Talk with her doctor. In the mean time go through AL facilities with a good casworker.

Her doctor CAN force her into AL even if it takes assistance with medical personnel to physically remove her and place her in AL.

My Mother threatened to call the police if her doctor tried to place her in AL. He told her that would be fine, but she had to understand that when they showed up THEY would be taking her straight to AL.

He gave her 1 more pass which she used the next week. Me and my husband found a wonderful AL while she was in the hospital and placed stepfather there too because he only had about 3 more marbles than Mom.

It took 3 months for them to start accepting their fate. Every now and again they will do the "take me home now"! That only lasts a few minutes, done/over.
Helpful Answer (1)
Reply to dkentz72

You will know the signs when it is time for placement to happen. Sometimes even if we fall into that 12 year old person and afraid of we tell our parent what needs to happen surely grounding will not be enough.. Remember you are loving the best way you can and sometimes we have to stand in Absulte knowing we are doing our best and look at who raised you. Give them the love safety and honer given to you as they raised you into the strongest person they have ever known.
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Reply to Ssyynnthia

Caregiv, I see from your profile that your Mom is 99 years old. What are your Mom's health issues?

Some 99 year olds can still be independent enough to downsize to "Independent Living" where she would have her own full size apartment. It depends on her budget and what she can afford.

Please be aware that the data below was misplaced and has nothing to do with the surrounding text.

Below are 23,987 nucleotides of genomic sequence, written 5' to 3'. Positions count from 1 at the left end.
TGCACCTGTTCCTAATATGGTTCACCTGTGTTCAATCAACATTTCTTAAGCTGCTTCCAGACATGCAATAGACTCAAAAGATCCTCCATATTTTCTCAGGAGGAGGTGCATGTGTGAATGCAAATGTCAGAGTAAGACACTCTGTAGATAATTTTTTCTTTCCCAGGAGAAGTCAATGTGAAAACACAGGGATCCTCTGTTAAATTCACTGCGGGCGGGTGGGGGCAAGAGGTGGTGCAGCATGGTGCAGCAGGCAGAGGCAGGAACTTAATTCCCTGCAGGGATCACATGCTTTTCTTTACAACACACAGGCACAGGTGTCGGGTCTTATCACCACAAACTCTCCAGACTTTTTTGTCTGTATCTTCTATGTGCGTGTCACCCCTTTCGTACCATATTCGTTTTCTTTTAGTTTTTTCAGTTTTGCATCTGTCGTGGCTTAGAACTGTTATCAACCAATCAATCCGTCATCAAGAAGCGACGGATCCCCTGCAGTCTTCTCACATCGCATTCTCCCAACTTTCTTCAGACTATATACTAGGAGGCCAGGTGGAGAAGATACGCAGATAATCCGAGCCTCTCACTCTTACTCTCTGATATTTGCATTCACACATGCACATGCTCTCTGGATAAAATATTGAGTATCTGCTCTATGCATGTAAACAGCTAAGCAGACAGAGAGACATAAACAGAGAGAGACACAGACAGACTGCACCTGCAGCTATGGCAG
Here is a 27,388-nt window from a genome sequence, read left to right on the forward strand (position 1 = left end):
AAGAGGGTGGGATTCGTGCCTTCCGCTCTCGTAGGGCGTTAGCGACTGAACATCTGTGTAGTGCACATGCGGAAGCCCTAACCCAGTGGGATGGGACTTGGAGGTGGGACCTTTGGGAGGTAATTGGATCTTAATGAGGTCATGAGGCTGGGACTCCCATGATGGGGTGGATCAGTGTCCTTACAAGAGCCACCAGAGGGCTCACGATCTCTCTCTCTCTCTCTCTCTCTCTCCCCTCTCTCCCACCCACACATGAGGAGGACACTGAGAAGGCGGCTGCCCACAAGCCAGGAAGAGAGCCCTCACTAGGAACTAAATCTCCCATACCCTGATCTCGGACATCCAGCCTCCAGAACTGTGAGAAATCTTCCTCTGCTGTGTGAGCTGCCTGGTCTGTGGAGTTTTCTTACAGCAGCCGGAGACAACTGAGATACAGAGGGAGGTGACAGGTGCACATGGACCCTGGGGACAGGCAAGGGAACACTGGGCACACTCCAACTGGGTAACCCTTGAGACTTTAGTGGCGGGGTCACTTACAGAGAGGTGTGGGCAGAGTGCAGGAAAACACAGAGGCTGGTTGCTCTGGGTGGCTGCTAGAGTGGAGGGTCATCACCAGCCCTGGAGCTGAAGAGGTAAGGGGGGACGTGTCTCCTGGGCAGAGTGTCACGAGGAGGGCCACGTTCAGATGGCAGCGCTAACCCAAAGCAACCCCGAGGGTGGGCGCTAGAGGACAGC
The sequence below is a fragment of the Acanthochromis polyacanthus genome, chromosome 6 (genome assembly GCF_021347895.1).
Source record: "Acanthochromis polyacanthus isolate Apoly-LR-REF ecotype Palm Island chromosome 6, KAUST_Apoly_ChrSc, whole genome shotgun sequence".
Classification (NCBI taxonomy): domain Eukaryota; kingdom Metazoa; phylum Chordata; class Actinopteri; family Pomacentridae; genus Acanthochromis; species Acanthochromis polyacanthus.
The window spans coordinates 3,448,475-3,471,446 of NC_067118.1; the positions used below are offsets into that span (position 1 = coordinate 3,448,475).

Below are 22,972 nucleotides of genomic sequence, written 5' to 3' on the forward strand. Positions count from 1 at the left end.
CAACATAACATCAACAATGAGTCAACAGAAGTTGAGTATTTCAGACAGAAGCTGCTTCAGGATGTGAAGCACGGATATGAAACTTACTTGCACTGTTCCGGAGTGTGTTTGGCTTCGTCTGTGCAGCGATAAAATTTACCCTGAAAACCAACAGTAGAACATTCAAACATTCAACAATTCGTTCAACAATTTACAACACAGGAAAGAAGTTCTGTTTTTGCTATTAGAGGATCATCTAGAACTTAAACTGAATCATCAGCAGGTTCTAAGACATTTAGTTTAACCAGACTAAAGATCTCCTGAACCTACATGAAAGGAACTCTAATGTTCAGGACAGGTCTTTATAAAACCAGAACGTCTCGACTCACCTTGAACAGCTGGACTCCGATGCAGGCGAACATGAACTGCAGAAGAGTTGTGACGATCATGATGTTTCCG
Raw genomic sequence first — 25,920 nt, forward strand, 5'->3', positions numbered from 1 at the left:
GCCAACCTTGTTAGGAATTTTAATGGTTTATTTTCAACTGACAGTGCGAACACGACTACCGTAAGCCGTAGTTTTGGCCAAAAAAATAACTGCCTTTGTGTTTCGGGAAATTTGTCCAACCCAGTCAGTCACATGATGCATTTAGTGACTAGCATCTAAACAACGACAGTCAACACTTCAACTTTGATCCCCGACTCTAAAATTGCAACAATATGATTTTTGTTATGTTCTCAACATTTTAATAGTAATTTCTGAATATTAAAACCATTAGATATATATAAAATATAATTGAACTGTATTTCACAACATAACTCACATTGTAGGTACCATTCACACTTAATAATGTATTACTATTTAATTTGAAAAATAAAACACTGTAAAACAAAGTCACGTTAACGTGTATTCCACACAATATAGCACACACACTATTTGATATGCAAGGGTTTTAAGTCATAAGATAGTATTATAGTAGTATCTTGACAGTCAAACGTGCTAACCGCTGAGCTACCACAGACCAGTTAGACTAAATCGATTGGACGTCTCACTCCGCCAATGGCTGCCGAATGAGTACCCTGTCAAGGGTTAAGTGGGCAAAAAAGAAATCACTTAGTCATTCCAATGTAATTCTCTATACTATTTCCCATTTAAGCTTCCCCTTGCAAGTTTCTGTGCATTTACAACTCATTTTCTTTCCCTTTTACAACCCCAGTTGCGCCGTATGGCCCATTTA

Remember, your Mom is from an era where back when her parents or grand-parents needed to move to a "home", the home was the County Asylum. A pretty scary place back then. And I wouldn't be surprised if your Mom is thinking "Assisted Living" is the same.

Has your Mom had a chance to visit some of the senior facilities in her area? Usually there is a tour and you are served lunch so Mom can try out the food.

If your Mom feels she will lose her independence, tell her she will have MORE independence. That is how my Dad felt when he moved to senior facility. No more worry about real estate taxes, about having the lawn mowed, shoveling snow, etc. He was sooooo glad to get out from under all the maintenance. And he was around people from his own generation. For dinner, the facility likes to pair people who have similar backgrounds.
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Reply to freqflyer

My mom didn't either, but the situation was that I couldn't leave her alone while I was work, and I am an only child with no family support.  Therefore, that was all that was left to do because my house has no bedrooms or bathrooms on the main floor and she can't manage the stairs.  We had already been through having outside people come in to deal with my GM, and it didn't work out.
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Reply to debbiesdaz

Could you provide a little more background information—as much as you're comfortable sharing? Thanks.
Helpful Answer (1)
Reply to Ahmijoy
Caregiv Jun 29, 2019
Fall and broke a bone in her ankle is now in rehab. Has Dementia but not extremely. Has difficulty speaking and is hard of hearing.

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